Caring for Patients After Bariatric Surgery

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Bariatric surgery leads to sustainable long-term weight loss and may be curative for such obesity-related comorbidities as diabetes and obstructive sleep apnea in severely obese patients. The Rouxen-Y gastric bypass has become the most common procedure for patients undergoing bariatric surgery.




The procedure carries a mortality risk of up to 1 percent and a serious complication risk of up to 10 percent. Indications include body mass index of 40 kg per m2 or greater, or 35 kg per m2 or greater with serious obesity-related comorbidities (e.g., diabetes, obstructive sleep apnea, coronary artery disease, debilitating arthritis). Pulmonary emboli, anastomotic leaks, and respiratory failure account for 80 percent of all deaths 30 days after bariatric surgery; therefore, appropriate prophylaxis for venous thromboembolism (including, in most cases, low-molecular-weight heparin) and awareness of the symptoms of common complications are important. Some of the common short-term complications of bariatric surgery are wound infection, stomal stenosis, marginal ulceration, and constipation. Symptomatic cholelithiasis, dumping syndrome, persistent vomiting, and nutritional deficiencies may present as long-term complications.Bariatric surgery leads to sustainable long-term weight loss and may be curative for such obesity-related comorbidities as diabetes and obstructive sleep apnea in severely obese patients. The Rouxen-Y gastric bypass has become the most common procedure for patients undergoing bariatric surgery.




The procedure carries a mortality risk of up to 1 percent and a serious complication risk of up to 10 percent. Indications include body mass index of 40 kg per m2 or greater, or 35 kg per m2 or greater with serious obesity-related comorbidities (e.g., diabetes, obstructive sleep apnea, coronary artery disease, debilitating arthritis). Pulmonary emboli, anastomotic leaks, and respiratory failure account for 80 percent of all deaths 30 days after bariatric surgery; therefore, appropriate prophylaxis for venous thromboembolism (including, in most cases, low-molecular-weight heparin) and awareness of the symptoms of common complications are important. Some of the common short-term complications of bariatric surgery are wound infection, stomal stenosis, marginal ulceration, and constipation. Symptomatic cholelithiasis, dumping syndrome, persistent vomiting, and nutritional deficiencies may present as long-term complications.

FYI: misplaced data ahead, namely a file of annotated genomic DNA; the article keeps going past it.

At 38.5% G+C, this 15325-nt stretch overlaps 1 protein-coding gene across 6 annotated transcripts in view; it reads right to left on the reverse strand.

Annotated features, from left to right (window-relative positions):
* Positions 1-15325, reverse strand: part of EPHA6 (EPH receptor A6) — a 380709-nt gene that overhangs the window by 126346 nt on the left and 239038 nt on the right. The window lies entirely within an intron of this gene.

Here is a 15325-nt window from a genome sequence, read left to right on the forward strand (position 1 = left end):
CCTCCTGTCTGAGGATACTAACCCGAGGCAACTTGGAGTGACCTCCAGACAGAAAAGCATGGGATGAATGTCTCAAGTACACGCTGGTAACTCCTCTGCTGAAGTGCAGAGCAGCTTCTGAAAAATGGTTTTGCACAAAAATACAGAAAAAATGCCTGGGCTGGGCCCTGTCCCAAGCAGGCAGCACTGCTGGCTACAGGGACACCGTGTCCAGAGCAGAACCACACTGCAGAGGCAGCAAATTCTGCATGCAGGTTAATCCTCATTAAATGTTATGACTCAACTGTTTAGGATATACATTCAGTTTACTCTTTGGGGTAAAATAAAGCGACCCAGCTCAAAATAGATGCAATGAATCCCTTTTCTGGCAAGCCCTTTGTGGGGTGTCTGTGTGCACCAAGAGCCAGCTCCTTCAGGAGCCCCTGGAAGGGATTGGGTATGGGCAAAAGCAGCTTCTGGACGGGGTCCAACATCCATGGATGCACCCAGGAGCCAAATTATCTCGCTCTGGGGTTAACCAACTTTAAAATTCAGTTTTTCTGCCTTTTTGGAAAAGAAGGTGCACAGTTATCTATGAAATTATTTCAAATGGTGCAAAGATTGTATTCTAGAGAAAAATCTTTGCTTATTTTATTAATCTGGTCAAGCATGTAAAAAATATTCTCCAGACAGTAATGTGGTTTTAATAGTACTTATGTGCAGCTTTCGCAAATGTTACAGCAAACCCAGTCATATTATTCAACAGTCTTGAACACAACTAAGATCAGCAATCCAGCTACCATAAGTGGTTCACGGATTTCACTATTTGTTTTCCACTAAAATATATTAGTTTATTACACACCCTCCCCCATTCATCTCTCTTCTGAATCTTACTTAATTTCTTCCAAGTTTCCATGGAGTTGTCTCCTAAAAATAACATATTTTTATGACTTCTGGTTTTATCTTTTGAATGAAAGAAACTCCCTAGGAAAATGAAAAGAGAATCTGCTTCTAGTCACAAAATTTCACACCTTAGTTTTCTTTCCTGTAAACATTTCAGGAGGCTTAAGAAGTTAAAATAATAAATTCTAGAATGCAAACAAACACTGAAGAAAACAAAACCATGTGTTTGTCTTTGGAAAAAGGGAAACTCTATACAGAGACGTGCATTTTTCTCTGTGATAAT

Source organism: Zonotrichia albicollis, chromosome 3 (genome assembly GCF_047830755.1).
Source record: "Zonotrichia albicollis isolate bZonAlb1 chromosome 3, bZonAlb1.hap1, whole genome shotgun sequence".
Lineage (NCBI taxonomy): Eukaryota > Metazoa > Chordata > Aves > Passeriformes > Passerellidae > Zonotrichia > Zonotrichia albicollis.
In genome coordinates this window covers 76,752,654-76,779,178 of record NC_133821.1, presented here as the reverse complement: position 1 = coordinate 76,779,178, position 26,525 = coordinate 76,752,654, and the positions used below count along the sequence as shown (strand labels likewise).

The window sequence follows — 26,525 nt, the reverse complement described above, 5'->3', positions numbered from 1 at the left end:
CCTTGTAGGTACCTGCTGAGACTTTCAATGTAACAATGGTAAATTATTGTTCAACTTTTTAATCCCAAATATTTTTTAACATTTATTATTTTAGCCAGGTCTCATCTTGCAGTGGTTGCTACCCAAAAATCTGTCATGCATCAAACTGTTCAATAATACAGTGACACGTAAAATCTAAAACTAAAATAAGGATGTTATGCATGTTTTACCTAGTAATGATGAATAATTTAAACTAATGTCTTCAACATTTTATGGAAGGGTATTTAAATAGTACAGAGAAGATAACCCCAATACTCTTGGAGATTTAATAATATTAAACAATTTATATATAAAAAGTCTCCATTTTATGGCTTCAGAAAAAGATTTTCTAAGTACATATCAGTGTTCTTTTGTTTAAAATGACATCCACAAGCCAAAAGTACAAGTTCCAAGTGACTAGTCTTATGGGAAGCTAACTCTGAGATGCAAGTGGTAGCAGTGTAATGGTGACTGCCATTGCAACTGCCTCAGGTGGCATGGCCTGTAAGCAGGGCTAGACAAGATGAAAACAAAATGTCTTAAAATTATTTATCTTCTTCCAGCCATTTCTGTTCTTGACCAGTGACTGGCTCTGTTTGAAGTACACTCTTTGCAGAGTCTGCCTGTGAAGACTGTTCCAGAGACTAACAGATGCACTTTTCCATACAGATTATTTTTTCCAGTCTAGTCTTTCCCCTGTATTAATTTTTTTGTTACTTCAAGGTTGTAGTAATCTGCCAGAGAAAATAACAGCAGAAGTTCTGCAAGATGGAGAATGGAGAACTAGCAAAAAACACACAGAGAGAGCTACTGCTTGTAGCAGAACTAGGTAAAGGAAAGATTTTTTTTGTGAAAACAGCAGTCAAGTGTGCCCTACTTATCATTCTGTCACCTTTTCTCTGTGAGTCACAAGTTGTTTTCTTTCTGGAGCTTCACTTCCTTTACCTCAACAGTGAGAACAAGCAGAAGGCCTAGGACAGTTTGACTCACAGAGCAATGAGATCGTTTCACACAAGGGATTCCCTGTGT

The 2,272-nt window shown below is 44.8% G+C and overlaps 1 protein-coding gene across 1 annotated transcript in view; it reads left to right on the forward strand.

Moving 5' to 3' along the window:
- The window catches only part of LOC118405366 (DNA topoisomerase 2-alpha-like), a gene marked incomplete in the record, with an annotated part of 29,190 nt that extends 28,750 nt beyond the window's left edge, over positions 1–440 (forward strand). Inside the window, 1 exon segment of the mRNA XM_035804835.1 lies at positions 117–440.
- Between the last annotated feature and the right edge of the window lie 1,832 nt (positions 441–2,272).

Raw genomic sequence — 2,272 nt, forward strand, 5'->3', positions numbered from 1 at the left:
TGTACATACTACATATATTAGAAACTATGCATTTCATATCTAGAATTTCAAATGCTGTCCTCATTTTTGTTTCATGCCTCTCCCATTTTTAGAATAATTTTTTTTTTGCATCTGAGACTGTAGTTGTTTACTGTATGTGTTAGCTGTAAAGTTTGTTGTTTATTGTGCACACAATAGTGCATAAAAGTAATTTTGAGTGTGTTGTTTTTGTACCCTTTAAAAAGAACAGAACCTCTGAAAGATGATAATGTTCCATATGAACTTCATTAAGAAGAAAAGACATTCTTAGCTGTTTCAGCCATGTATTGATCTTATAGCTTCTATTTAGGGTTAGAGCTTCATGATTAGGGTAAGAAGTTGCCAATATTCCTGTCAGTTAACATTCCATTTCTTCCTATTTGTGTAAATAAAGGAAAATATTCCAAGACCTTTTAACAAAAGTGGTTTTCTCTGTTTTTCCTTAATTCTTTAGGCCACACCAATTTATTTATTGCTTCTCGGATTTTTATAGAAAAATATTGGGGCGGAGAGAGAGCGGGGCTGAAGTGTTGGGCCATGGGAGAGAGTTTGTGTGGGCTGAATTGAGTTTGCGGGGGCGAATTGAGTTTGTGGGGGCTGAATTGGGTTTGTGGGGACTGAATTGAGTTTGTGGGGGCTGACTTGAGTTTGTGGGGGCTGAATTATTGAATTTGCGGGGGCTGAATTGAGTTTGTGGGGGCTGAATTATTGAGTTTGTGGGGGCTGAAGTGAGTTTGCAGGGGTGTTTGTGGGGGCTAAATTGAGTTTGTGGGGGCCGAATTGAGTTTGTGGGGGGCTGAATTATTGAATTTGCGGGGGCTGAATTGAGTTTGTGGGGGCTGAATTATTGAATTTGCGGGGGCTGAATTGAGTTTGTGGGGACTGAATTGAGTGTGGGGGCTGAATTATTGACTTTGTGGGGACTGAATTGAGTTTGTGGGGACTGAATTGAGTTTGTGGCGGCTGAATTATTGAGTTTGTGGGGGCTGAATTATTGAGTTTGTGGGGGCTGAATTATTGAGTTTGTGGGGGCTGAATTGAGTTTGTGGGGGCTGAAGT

Sixty-seven percent of Americans are obese or overweight, resulting in combined direct and indirect health care costs estimated to be $117 billion per year.1,2  Common obesity-related comorbidities include coronary artery disease, diabetes, obstructive sleep apnea, osteoarthritis, chronic infections, and psychological disorders (Table 1). The combination of highly available, energy-dense food and the reduction of required daily energy expenditure from the use of modern-day conveniences (e.g., automobiles, elevators, remote controls) most likely contributes to the obesity epidemic.

SORT: KEY RECOMMENDATIONS FOR PRACTICECLINICAL RECOMMENDATION EVIDENCERATING REFERENCEBariatric surgery leads to sustainable long-term weight loss and may reduce obesity-related comorbidities such as diabetes mellitus and obstructive sleep apnea.
A
5
Patients should undergo multispecialty preoperative evaluation by a team with medical, surgical, psychological, and nutritional experience before bariatric surgery.
C
7
Prophylaxis to prevent venous thromboembolism using low-molecular-weight heparin is indicated for most patients.
A
17
TABLE 1Obesity-Related ComorbiditiesSYSTEM COMORBIDITIESCardiovascular
Hypertension, hyperlipidemia, cardiomyopathy, long QT syndrome, atrial fibrillation
Pulmonary
Reactive airway disease, obstructive sleep apnea, restrictive lung disease
Musculoskeletal
Debilitating osteoarthritis, chronic low back pain, immobility
Psychological
Binge-eating disorder, depression, body dysmorphic disorder
Dermatologic
Intertrigo, venous stasis, decubitus ulcer, acanthosis nigricans
Endocrine
Diabetes mellitus, hypoandrogenemia, metabolic syndrome, polycystic ovarian syndrome
Genitourinary
Ovarian cancer, uterine cancer, breast cancer, renal cell cancer, dysfunctional uterine bleeding
Gastrointestinal
Irritable bowel syndrome, nonalcoholic fatty liver disease, gastroesophageal reflux, esophageal cancer, colon cancer
Neurologic
Ischemic stroke, meralgia paresthetica



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